17. D. Bending, H. De La Peña, M. Veldhoen et al., “Highly purified Th17 cells from BDC2.5NOD mice convert into Th1-like cells in NOD/SCID recipient mice,” Journal of Clinical Investigation, vol. 119, no. 3, pp. 565–572, 2009. View at: Publisher Site | Google Scholar
  18. N. Martin-Orozco, Y. Chung, S. H. Chang, Y.-H. Wang, and C. Dong, “Th17 cells promote pancreatic inflammation but only induce diabetes efficiently in lymphopenic hosts after conversion into Th1 cells,” European Journal of Immunology, vol. 39, no. 1, pp. 216–224, 2009. View at: Publisher Site | Google Scholar
  19. L. Camoglio, A. A. te Velde, A. de Boer, F. J. ten Kate, M. Kopf, and S. J. van Deventer, “Hapten-induced colitis associated with maintained Th1 and inflammatory responses in IFN-γ receptor-deficient mice,” European Journal of Immunology, vol. 30, no. 5, pp. 1486–1495, 2000. View at: Publisher Site | Google Scholar
  20. K. Tozawa, H. Hanai, K. Sugimoto et al., “Evidence for the critical role of interleukin-12 but not interferon-? in the pathogenesis of experimental colitis in mice,” Journal of Gastroenterology and Hepatology, vol. 18, no. 5, pp. 578–587, 2003. View at: Publisher Site | Google Scholar
  21. T. Dohi, K. Fujihashi, H. Kiyono, C. O. Elson, and J. R. McGhee, “Mice deficient in Th1- and Th2-type cytokines develop distinct forms of hapten-induced colitis,” Gastroenterology, vol. 119, no. 3, pp. 724–733, 2000. View at: Google Scholar
  22. Z. Zhang, M. Zheng, J. Bindas, P. Schwarzenberger, and J. K. Kolls, “Critical role of IL-17 receptor signaling in acute TNBS-induced colitis,” Inflammatory Bowel Diseases, vol. 12, no. 5, pp. 382–388, 2006. View at: Publisher Site | Google Scholar
  23. W. O'Connor Jr., M. Kamanaka, C. J. Booth et al., “A protective function for interleukin 17A in T cell-mediated intestinal inflammation,” Nature Immunology, vol. 10, no. 6, pp. 603–609, 2009. View at: Publisher Site | Google Scholar
  24. A. C. La Flamme, K. Ruddenklau, and B. T. Bäckström, “Schistosomiasis decreases central nervous system inflammation and alters the progression of experimental autoimmune encephalomyelitis,” Infection and Immunity, vol. 71, no. 9, pp. 4996–5004, 2003. View at: Publisher Site | Google Scholar
  25. D. Sewell, Z. Qing, E. Reinke et al., “Immunomodulation of experimental autoimmune encephalomyelitis by helminth ova immunization,” International Immunology, vol. 15, no. 1, pp. 59–69, 2003. View at: Publisher Site | Google Scholar
  26. X. Zheng, X. Hu, G. Zhou et al., “Soluble egg antigen from Schistosoma japonicum modulates the progression of chronic progressive experimental autoimmune encephalomyelitis via Th2-shift response,” Journal of Neuroimmunology, vol. 194, no. 1-2, pp. 107–114, 2008. View at: Publisher Site | Google Scholar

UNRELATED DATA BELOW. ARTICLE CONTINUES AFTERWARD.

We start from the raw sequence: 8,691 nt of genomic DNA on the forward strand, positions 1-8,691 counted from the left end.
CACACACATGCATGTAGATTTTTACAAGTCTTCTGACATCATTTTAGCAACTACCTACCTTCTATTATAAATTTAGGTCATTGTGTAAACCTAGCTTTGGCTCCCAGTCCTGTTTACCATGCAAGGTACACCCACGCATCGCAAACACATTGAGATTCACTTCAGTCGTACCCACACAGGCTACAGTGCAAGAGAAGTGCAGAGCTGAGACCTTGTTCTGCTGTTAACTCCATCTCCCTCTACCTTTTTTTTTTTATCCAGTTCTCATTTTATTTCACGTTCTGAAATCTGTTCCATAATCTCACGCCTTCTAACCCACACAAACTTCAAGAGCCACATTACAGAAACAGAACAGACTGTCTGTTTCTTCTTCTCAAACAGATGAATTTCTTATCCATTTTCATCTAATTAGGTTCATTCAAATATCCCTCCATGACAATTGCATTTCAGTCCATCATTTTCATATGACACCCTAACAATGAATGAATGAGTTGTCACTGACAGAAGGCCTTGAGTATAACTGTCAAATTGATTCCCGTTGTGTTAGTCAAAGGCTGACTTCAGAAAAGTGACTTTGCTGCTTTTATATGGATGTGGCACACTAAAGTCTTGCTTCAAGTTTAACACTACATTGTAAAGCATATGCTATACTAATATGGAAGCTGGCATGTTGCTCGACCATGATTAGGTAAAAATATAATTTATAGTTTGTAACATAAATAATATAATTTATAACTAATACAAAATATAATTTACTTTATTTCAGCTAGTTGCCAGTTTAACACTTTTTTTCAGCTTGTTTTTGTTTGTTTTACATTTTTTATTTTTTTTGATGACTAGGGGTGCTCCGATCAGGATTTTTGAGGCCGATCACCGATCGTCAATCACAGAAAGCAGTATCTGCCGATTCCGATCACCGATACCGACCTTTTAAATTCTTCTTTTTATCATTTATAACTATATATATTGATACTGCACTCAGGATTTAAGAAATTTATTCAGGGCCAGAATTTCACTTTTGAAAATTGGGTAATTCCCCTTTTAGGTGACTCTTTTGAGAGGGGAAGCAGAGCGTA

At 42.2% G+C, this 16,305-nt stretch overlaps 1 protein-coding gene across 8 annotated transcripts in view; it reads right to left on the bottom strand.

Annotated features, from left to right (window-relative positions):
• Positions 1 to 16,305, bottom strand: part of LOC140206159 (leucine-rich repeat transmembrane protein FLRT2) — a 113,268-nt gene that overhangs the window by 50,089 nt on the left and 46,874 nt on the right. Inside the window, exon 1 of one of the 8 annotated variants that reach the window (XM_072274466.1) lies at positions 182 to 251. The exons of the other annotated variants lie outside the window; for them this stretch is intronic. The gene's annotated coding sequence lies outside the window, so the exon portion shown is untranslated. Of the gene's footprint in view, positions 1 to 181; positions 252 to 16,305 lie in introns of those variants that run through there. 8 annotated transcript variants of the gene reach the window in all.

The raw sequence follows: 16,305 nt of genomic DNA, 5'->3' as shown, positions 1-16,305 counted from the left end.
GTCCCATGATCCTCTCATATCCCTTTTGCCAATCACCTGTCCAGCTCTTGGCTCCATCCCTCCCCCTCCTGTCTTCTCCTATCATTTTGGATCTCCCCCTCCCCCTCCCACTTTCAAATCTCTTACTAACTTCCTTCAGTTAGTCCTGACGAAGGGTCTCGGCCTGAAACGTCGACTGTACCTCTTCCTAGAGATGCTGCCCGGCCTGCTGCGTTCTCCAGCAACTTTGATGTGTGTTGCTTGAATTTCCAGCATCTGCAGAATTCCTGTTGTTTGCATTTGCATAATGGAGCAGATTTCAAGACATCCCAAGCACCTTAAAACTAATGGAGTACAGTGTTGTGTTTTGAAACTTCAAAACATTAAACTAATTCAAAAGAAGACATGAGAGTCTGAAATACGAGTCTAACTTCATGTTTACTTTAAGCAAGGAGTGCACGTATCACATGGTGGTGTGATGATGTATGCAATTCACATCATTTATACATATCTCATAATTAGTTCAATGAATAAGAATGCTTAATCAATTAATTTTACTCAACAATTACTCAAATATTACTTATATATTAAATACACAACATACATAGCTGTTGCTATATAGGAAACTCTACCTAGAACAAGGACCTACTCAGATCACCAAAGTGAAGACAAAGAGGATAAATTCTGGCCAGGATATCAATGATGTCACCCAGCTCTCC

27. A. Gruden-Movsesijan, N. Ilic, M. Mostarica-Stojkovic, S. Stosic-Grujicic, M. Milic, and Lj. Sofronic-Milosavljevic, “Trichinella spiralis: modulation of experimental autoimmune encephalomyelitis in DA rats,” Experimental Parasitology, vol. 118, no. 4, pp. 641–647, 2008. View at: Publisher Site | Google Scholar
  28. N. E. Ruyssers, B. Y. De Winter, J. G. De Man et al., “Therapeutic potential of helminth soluble proteins in TNBS induced colitis in mice,” Inflammatory Bowel Diseases, vol. 15, no. 4, pp. 491–500, 2009. View at: Publisher Site | Google Scholar
  29. D. E. Elliott, J. Li, A. Blum et al., “Exposure to schistosome eggs protects mice from TNBS-induced colitis,” American Journal of Physiology, vol. 284, no. 3, pp. G385–G391, 2003. View at: Google Scholar
  30. T. G. Moreels, R. J. Nieuwendijk, J. G. De Man et al., “Concurrent infection with Schistosoma mansoni attenuates inflammation induced changes in colonic morphology, cytokine levels, and smooth muscle contractility of trinitrobenzene sulphonic acid induced colitis in rats,” Gut, vol. 53, no. 1, pp. 99–107, 2004. View at: Publisher Site | Google Scholar
  31. H.-M. Mo, W.-Q. Liu, J.-H. Lei, Y.-L. Cheng, C.-Z. Wang, and Y.-L. Li, “Schistosoma japonicum eggs modulate the activity of CD4+CD25+ Tregs and prevent development of colitis in mice,” Experimental Parasitology, vol. 116, no. 4, pp. 385–389, 2007. View at: Publisher Site | Google Scholar
  32. P. Zaccone, O. Burton, N. Miller, F. M. Jones, D. W. Dunne, and A. Cooke, “Schistosoma mansoni egg antigens induce Treg that participate in diabetes prevention in NOD mice,” European Journal of Immunology, vol. 39, no. 4, pp. 1098–1107, 2009. View at: Publisher Site | Google Scholar
  33. N. E. Mangan, N. van Rooijen, A. N. J. McKenzie, and P. G. Fallon, “Helminth-modified pulmonary immune response protects mice from allergen-induced airway hyperresponsiveness,” Journal of Immunology, vol. 176, no. 1, pp. 138–147, 2006. View at: Google Scholar
  34. N. E. Mangan, R. E. Fallon, P. Smith, N. van Rooijen, A. N. McKenzie, and P. G. Fallon, “Helminth infection protects mice from anaphylaxis via IL-10-producing B cells,” Journal of Immunology, vol. 173, no. 10, pp. 6346–6356, 2004. View at: Google Scholar